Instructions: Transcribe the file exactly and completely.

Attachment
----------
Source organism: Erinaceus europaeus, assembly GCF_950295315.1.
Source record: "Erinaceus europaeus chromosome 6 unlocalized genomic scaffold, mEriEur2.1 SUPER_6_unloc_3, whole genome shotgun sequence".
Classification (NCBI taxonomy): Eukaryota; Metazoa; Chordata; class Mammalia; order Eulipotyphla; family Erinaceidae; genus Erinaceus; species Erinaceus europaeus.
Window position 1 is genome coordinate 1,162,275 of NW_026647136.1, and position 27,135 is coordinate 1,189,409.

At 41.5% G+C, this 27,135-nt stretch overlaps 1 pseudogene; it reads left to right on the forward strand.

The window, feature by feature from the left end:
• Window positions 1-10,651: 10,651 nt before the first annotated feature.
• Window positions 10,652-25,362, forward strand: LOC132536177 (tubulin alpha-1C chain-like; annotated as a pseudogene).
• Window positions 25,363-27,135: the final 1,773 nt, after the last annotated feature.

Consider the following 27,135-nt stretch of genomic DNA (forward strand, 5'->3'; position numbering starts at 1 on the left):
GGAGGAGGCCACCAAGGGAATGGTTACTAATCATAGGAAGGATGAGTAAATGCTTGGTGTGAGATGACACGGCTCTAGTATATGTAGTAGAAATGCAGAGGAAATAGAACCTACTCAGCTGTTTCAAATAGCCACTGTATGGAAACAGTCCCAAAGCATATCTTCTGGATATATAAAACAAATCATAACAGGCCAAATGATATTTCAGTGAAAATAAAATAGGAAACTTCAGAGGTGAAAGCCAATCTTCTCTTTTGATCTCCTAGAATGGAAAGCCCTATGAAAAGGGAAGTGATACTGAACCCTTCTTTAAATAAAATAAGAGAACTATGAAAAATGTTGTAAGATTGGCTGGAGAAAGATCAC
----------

Source organism: Erinaceus europaeus, assembly GCF_950295315.1.
Source record: "Erinaceus europaeus chromosome 6 unlocalized genomic scaffold, mEriEur2.1 SUPER_6_unloc_3, whole genome shotgun sequence".
Classification (NCBI taxonomy): Eukaryota; Metazoa; Chordata; class Mammalia; order Eulipotyphla; family Erinaceidae; genus Erinaceus; species Erinaceus europaeus.
Window position 1 is genome coordinate 1,162,275 of NW_026647136.1, and position 27,135 is coordinate 1,189,409.

At 41.5% G+C, this 27,135-nt stretch overlaps 1 pseudogene; it reads left to right on the forward strand.

The window, feature by feature from the left end:
• Window positions 1-10,651: 10,651 nt before the first annotated feature.
• Window positions 10,652-25,362, forward strand: LOC132536177 (tubulin alpha-1C chain-like; annotated as a pseudogene).
• Window positions 25,363-27,135: the final 1,773 nt, after the last annotated feature.

Consider the following 27,135-nt stretch of genomic DNA (forward strand, 5'->3'; position numbering starts at 1 on the left):
GGAGGAGGCCACCAAGGGAATGGTTACTAATCATAGGAAGGATGAGTAAATGCTTGGTGTGAGATGACACGGCTCTAGTATATGTAGTAGAAATGCAGAGGAAATAGAACCTACTCAGCTGTTTCAAATAGCCACTGTATGGAAACAGTCCCAAAGCATATCTTCTGGATATATAAAACAAATCATAACAGGCCAAATGATATTTCAGTGAAAATAAAATAGGAAACTTCAGAGGTGAAAGCCAATCTTCTCTTTTGATCTCCTAGAATGGAAAGCCCTATGAAAAGGGAAGTGATACTGAACCCTTCTTTAAATAAAATAAGAGAACTATGAAAAATGTTGTAAGATTGGCTGGAGAAAGATCAC